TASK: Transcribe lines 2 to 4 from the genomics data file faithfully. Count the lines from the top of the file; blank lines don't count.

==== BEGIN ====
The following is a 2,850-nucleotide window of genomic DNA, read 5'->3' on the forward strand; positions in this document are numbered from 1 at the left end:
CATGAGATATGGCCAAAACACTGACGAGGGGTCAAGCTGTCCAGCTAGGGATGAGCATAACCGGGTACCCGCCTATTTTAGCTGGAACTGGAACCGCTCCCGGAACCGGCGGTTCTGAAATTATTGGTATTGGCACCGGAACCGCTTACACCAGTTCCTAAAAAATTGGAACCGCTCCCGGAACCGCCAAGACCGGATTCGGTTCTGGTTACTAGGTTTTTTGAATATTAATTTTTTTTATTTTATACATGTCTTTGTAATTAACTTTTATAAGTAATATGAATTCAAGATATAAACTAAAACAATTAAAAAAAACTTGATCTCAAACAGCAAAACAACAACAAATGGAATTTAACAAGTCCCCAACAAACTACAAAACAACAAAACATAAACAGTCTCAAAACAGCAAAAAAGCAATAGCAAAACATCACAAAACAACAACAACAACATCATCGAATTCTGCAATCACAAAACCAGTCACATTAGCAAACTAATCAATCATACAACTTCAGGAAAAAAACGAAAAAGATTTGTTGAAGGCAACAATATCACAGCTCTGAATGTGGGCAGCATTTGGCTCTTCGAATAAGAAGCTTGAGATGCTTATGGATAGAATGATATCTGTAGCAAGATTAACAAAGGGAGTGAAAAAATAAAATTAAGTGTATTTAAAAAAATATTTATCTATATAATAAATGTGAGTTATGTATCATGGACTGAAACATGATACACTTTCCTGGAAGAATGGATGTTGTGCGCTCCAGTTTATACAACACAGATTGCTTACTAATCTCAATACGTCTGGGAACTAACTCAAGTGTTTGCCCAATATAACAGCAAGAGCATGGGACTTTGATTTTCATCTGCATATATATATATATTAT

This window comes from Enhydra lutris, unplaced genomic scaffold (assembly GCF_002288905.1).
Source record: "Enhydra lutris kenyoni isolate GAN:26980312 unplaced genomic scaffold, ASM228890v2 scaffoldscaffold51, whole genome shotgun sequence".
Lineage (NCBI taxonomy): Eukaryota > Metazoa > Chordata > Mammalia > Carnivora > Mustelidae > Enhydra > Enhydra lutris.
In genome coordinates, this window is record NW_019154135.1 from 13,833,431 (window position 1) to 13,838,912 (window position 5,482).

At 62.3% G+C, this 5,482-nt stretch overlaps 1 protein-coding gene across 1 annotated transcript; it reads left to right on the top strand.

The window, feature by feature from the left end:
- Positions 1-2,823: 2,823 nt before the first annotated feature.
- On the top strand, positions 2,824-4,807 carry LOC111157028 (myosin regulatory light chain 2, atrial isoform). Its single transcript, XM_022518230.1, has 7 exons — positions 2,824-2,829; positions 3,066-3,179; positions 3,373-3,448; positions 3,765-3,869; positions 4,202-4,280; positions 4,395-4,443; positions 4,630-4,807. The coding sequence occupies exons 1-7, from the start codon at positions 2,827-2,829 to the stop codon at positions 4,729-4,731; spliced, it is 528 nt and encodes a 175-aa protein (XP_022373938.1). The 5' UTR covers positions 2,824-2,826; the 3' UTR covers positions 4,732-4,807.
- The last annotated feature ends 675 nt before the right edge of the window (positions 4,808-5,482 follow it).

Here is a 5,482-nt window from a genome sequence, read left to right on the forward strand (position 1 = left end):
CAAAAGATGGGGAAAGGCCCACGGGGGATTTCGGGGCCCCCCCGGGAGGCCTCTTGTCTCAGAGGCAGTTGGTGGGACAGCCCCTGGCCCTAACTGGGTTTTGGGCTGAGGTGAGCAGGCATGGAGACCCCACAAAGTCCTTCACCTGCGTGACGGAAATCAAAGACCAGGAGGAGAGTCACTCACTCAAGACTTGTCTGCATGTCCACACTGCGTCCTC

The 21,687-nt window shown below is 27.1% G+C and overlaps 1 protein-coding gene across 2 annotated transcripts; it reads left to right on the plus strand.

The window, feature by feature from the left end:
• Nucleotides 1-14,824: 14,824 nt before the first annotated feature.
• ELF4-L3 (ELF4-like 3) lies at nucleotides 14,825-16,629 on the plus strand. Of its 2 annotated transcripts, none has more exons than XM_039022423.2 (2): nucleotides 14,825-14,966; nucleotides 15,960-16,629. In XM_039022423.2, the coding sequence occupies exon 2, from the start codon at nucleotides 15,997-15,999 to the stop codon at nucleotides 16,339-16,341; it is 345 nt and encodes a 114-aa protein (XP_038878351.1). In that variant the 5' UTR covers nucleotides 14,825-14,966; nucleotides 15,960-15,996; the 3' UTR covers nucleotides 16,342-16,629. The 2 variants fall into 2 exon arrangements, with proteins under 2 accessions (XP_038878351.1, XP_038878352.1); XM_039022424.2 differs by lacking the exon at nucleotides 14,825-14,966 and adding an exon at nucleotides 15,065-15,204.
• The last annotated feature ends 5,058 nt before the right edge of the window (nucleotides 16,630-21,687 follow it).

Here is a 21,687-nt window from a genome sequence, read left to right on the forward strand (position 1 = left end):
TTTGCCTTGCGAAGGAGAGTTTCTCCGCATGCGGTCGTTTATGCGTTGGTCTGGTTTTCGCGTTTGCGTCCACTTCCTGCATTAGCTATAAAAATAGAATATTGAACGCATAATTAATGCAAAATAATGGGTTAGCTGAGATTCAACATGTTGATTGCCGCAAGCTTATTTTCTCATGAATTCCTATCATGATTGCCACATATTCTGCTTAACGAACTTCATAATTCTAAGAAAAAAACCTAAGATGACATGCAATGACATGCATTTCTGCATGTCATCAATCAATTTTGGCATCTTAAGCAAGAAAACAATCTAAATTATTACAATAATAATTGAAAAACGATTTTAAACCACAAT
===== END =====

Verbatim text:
CATGAGATATGGCCAAAACACTGACGAGGGGTCAAGCTGTCCAGCTAGGGATGAGCATAACCGGGTACCCGCCTATTTTAGCTGGAACTGGAACCGCTCCCGGAACCGGCGGTTCTGAAATTATTGGTATTGGCACCGGAACCGCTTACACCAGTTCCTAAAAAATTGGAACCGCTCCCGGAACCGCCAAGACCGGATTCGGTTCTGGTTACTAGGTTTTTTGAATATTAATTTTTTTTATTTTATACATGTCTTTGTAATTAACTTTTATAAGTAATATGAATTCAAGATATAAACTAAAACAATTAAAAAAAACTTGATCTCAAACAGCAAAACAACAACAAATGGAATTTAACAAGTCCCCAACAAACTACAAAACAACAAAACATAAACAGTCTCAAAACAGCAAAAAAGCAATAGCAAAACATCACAAAACAACAACAACAACATCATCGAATTCTGCAATCACAAAACCAGTCACATTAGCAAACTAATCAATCATACAACTTCAGGAAAAAAACGAAAAAGATTTGTTGAAGGCAACAATATCACAGCTCTGAATGTGGGCAGCATTTGGCTCTTCGAATAAGAAGCTTGAGATGCTTATGGATAGAATGATATCTGTAGCAAGATTAACAAAGGGAGTGAAAAAATAAAATTAAGTGTATTTAAAAAAATATTTATCTATATAATAAATGTGAGTTATGTATCATGGACTGAAACATGATACACTTTCCTGGAAGAATGGATGTTGTGCGCTCCAGTTTATACAACACAGATTGCTTACTAATCTCAATACGTCTGGGAACTAACTCAAGTGTTTGCCCAATATAACAGCAAGAGCATGGGACTTTGATTTTCATCTGCATATATATATATATTAT

This window comes from Enhydra lutris, unplaced genomic scaffold (assembly GCF_002288905.1).
Source record: "Enhydra lutris kenyoni isolate GAN:26980312 unplaced genomic scaffold, ASM228890v2 scaffoldscaffold51, whole genome shotgun sequence".